NAVAIR

VX-31 flies Harrier on biofuel blend for the first time

Harrier #88 flies over the Geothermal Plant located on Naval Air Weapons Station (NAWS) China Lake, Wednesday, Sept. 21. (U.S. Navy photo)

Harrier #88 flies over the Geothermal Plant located on Naval Air Weapons Station (NAWS) China Lake, Wednesday, Sept. 21. (U.S. Navy photo)

Sep 23, 2011

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Hal Bennett, project lead for the AV-8B bio fuel flight test program, coordinated and supervised the NAWCWD China Lake test event, Sept. 21. (U.S. Navy photo)

Hal Bennett, project lead for the AV-8B bio fuel flight test program, coordinated and supervised the NAWCWD China Lake test event, Sept. 21. (U.S. Nav ...

CHINA LAKE, Calif., –- Naval Air Warfare Center Weapons Division (NAWCWD), China Lake performed the first bio-fuel flight test in AV-8B Harrier #88, Sept. 21 over NAWCWD’s land ranges in the upper Mojave Desert.

After preliminary ground test events earlier in the week, the Harrier was flown by Maj. Gary “Mouth” Shill, a pilot from Air Test and Evaluation Squadron (VX) 31 at NAWCWD. According to Hal Bennett, project lead for the AV-8B bio fuel flight test program, the testing was flawless. Harrier #88 rolled down the runway several hundred feet before a short take off, then accelerated into a maximum performance climb. Testing included phasing maneuvers, hard cranks, wind up turns, hard turns with nozzle biting and even some inverted flight.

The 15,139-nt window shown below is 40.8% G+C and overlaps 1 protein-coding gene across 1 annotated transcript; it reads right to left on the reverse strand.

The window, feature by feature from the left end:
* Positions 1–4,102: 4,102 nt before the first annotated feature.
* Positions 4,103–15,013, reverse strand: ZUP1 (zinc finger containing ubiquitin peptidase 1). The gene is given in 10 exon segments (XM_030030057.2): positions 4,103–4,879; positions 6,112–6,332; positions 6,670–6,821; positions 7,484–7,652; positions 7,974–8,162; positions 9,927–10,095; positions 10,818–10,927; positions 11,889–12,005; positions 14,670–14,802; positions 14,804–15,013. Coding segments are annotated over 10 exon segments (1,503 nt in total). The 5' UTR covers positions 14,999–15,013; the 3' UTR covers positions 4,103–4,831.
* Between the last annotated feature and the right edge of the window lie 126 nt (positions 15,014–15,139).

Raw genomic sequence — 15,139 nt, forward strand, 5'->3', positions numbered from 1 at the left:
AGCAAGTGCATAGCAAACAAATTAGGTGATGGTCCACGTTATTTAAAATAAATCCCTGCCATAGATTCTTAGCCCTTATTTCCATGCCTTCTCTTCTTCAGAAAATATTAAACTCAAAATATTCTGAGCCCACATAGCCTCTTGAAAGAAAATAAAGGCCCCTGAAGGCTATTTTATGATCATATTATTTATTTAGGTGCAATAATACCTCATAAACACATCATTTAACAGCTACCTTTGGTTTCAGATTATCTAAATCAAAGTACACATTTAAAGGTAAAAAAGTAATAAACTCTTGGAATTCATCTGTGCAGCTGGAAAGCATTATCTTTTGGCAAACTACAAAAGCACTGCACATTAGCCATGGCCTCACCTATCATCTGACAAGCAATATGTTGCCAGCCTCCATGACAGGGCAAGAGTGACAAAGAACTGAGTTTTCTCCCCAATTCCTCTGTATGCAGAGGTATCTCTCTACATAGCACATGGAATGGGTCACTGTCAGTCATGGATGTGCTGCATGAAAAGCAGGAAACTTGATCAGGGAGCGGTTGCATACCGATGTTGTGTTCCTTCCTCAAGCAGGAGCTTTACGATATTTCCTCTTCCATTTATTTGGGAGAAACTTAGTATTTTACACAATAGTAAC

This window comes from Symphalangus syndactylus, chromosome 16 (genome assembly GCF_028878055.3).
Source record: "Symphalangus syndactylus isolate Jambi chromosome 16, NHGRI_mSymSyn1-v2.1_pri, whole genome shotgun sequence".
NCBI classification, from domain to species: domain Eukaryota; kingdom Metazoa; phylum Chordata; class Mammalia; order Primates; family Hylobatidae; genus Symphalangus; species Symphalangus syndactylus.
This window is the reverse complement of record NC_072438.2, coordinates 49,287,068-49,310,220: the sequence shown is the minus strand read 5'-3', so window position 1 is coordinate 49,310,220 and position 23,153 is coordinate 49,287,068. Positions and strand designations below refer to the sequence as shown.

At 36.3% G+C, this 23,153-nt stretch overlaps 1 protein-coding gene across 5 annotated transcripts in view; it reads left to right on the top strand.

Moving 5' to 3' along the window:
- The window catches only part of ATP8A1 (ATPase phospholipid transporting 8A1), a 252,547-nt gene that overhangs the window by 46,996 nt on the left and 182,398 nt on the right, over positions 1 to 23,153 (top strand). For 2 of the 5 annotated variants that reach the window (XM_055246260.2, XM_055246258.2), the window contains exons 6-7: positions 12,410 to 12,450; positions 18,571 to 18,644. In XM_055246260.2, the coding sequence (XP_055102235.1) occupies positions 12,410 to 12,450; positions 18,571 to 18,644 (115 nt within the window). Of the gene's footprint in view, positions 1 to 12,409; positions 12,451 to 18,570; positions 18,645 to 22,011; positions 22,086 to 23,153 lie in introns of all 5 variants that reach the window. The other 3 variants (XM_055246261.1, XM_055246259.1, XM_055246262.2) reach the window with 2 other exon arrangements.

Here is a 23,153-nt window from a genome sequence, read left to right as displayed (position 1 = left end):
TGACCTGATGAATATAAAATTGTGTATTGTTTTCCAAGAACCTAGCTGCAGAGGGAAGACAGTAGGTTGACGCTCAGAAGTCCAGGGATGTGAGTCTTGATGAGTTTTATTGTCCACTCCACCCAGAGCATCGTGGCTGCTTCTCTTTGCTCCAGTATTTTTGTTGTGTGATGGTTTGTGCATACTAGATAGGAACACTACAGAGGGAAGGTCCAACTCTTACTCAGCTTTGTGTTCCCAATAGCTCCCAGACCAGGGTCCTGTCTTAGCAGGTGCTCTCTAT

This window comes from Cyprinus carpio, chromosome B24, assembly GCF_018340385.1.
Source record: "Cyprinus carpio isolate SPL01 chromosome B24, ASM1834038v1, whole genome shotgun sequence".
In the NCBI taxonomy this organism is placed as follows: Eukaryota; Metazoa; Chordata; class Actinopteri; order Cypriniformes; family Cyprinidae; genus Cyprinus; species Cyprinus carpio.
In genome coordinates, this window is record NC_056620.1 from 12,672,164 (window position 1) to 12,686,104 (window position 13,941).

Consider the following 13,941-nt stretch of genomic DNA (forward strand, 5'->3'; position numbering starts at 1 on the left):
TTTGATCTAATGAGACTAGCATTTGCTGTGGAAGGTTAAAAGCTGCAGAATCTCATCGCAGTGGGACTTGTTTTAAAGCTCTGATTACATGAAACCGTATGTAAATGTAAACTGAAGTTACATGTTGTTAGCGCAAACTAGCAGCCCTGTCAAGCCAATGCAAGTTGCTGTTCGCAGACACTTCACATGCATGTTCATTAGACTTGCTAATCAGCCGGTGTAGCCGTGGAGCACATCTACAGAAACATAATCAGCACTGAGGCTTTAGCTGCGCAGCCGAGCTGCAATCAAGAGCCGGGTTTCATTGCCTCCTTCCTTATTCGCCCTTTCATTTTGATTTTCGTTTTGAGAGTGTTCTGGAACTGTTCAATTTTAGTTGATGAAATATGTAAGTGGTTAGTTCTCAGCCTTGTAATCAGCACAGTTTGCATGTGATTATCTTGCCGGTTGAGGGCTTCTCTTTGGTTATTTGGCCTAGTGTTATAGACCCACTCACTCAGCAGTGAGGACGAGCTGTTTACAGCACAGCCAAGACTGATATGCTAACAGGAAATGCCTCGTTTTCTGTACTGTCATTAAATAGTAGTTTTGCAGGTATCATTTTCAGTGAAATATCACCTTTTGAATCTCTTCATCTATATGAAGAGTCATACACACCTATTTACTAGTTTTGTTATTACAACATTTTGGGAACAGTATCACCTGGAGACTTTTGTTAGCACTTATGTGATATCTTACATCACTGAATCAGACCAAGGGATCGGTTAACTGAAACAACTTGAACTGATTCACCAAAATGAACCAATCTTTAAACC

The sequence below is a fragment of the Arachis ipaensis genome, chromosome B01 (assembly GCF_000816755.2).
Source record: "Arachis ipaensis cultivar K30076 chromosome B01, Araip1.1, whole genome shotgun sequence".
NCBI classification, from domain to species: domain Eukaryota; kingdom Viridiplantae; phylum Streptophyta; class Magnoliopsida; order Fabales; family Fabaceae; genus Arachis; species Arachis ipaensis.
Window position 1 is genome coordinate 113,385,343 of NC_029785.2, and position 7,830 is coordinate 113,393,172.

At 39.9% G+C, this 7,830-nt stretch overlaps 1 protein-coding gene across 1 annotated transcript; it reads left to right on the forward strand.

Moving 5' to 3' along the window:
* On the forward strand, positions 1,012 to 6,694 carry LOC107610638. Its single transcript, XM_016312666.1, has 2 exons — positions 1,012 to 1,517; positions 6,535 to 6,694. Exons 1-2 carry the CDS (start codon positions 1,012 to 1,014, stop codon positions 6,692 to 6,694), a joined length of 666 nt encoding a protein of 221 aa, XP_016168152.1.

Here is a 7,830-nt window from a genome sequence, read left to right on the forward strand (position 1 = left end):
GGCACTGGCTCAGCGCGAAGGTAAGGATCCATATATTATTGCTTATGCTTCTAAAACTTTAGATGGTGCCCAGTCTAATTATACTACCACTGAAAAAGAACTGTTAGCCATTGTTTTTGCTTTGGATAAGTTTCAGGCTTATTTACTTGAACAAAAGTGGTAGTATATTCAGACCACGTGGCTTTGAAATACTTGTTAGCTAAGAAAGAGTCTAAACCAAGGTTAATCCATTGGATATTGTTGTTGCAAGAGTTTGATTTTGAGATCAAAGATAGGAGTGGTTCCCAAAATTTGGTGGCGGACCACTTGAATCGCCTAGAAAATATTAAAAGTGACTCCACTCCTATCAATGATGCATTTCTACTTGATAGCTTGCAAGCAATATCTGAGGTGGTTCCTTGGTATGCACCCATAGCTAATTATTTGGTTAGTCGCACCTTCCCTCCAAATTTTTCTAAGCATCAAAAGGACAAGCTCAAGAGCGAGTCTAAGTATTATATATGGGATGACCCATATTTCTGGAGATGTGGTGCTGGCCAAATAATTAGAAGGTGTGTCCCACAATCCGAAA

“We usually have small challenges in a test flight,” Bennett stated, “but not on this one. We hit all the points – collecting the numbers and rolling through the complete card deck in an hour. It was very successful.”

The last portion of the flight included performance hover maneuvers. The Harrier came in slow, about 100 feet off the ground, into a hover,” said Bennett. “It hovered for about two minutes to establish some engine performance parameters – to see how powerful the engine was at a given temperature. Shill depressed the rudders and moved the ailerons to check and validate the pitch, roll, yaw and hover characteristics. This allowed him to monitor and evaluate what impacts the ‘bleed air’ usage had upon engine performance. Again, no anomalies noted.”

The test concluded when the pilot conducted a vertical landing and idled the motor a short time to let it cool. Shill said the Harrier performed on the 50/50 blend as it does with standard JP8. “There were no anomalies that I detected that would prevent the Navy from using the biofuels blend for the AV-8B,” he said.

“The instrumentation worked flawlessly,” Bennett said. “We conducted the test, captured the data and then debriefed. The NAWCWD Range Control Center folks were terrific. We usually have challenges during a test flight, but this whole thing went according to script.”

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NAWCWD Air Test and Evaluation Squadron (VX) 31 test pilot, Maj. Gary “Mouth” Shill flew Harrier #88 in an historic biofuels test event over the Land Ranges of China Lake on Wednesday, Sept. 21. (U.S. Navy photo)

NAWCWD Air Test and Evaluation Squadron (VX) 31 test pilot, Maj. Gary “Mouth” Shill flew Harrier #88 in an historic biofuels test event over the Land ...

Harrier #88, flown by USMC Maj. Gary “Mouth” Shill, going vertical in a climb over China Lake Land Ranges, during the biofuels test flight. (U.S. Navy photo)

Harrier #88, flown by USMC Maj. Gary “Mouth” Shill, going vertical in a climb over China Lake Land Ranges, during the biofuels test flight. (U.S. Navy ...

Following a successful biofuels test flight, Maj. Gary Shill exits the cockpit of Harrier #88 at the China Lake airfield. (U.S. Navy photo)

Following a successful biofuels test flight, Maj. Gary Shill exits the cockpit of Harrier #88 at the China Lake airfield. (U.S. Navy photo)

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